This is always a tough question to answer, not out of hubris, but just because I think of the music in terms of my main songwriting influences, yet I always hear back from people that it sounds like stuff that has nothing to do with where I think I'm coming from.

By definition we're an indie band, but I don't think the music really reflects that. I think we're a little bit more broad, for better or for worse. 

Let's say, electronic singer/songwriter rock. That's a lame description...

Q - Who or what are the band's biggest influences and how have they influenced the band's music?

Dead Can Dance is a huge influence. There's a song on the record that I feel is essentially an homage to them... I just can't say enough good things about that group. Truly unique.

Their music is almost always setup on a rhythm and a chord progression that gets built up on as the piece progresses. Rarely do they shift tempos or feels or make drastic changes to the harmony.

It's a trance like approach to songwriting, which I think very much applies to what we're doing. In a way it relates to a lot of EDM stuff, which was definitely an influence in the production sense.

But beyond that there is a ton of 80's stuff that is an obvious influence... Peter Gabriel, Tears for Fears a little bit of Depeche Mode. Then there is a huge contingent of singer/songwriters who are a major influence as well.

Ryan Adams, Jeff Buckley, Thom Yorke stuff like that. And also stuff like James Blake, Chet Faker, Modeselektor.

I think the result in our music tends to be more in spirit of many of those influences, rather than in specific techniques or ideas.  

Q - What do you think of the Chicago music scene and how do you think the band fits into it?

From what I can tell, there is a ton of talent and variety out there. I think in general Chicago has always had variety as a strength when it comes to music.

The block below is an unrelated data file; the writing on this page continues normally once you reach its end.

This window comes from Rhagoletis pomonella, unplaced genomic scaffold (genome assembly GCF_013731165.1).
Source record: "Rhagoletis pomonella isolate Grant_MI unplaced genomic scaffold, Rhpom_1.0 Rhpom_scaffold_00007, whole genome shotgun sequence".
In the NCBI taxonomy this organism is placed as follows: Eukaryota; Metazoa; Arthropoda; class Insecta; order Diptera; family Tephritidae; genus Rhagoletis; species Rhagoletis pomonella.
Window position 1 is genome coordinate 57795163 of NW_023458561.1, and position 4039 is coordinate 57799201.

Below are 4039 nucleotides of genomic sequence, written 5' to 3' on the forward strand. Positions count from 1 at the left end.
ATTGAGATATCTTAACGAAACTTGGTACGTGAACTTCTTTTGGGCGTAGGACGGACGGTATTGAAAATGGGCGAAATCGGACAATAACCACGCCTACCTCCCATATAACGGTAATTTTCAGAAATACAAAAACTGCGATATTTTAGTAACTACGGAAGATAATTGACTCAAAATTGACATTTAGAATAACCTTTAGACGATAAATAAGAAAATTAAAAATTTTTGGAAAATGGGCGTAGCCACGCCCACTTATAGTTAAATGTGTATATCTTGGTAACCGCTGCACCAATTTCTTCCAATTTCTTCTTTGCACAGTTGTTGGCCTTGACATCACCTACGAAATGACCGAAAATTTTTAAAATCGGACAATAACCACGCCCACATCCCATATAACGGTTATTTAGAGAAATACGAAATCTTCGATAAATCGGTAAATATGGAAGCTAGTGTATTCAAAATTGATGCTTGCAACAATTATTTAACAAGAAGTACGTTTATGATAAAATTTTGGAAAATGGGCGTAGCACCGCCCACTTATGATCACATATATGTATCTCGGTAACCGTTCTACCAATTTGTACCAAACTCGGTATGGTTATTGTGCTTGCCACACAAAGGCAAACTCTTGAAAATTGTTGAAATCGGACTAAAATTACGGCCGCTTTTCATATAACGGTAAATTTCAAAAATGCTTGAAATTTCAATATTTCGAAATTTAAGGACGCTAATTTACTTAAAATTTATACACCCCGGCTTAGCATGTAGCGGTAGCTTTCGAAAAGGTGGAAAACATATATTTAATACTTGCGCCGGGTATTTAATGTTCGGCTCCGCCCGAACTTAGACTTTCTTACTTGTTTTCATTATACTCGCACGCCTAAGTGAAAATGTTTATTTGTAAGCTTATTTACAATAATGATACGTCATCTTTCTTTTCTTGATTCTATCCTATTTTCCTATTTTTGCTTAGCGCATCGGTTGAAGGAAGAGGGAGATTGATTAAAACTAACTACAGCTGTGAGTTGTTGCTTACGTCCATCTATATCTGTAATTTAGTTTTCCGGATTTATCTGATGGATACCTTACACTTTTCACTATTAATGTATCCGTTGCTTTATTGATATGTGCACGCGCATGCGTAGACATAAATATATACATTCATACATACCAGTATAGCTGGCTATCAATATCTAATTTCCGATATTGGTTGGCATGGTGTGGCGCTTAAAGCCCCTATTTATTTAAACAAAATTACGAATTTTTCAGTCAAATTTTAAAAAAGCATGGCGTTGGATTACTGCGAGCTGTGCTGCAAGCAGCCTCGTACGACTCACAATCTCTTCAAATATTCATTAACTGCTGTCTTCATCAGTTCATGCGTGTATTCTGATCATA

I'd like to think that we're filling a place between something potentially mainstream and the more eclectic interesting stuff that happens on the fringes. That's not to say that I think we have anything fringe-y about us.

I just think our sensibility might be more interesting to audiences who like unique stuff and variety more than those who like the status quo, yet somehow scratching a kind of mainstream itch.

Q- What are the band's short-term and long-term goals?

The goal, like the vision, is just to be in a position to keep doing it. To be able to get across to people in a way that gives momentum for us to continue.

I would hate to get to a point where its just a narcissistic thing for us to go out and play a show. I know pure art can sometimes be seen as being for the sake of itself or uncompromising to the public opinion.

But frankly, I'm not about to ask my friends to come to my show and not try and entertain them.  People have to put effort into being a fan and I really want to respect that.

I see no point in putting out music and putting on shows that are just for us. I feel like if an artist has something to say that they should make every effort, short of being phony, to get those ideas across.  

What I'm most happy with in Low Swans is that it's both authentically us, but it also can speak to others. That's really the goal at all times.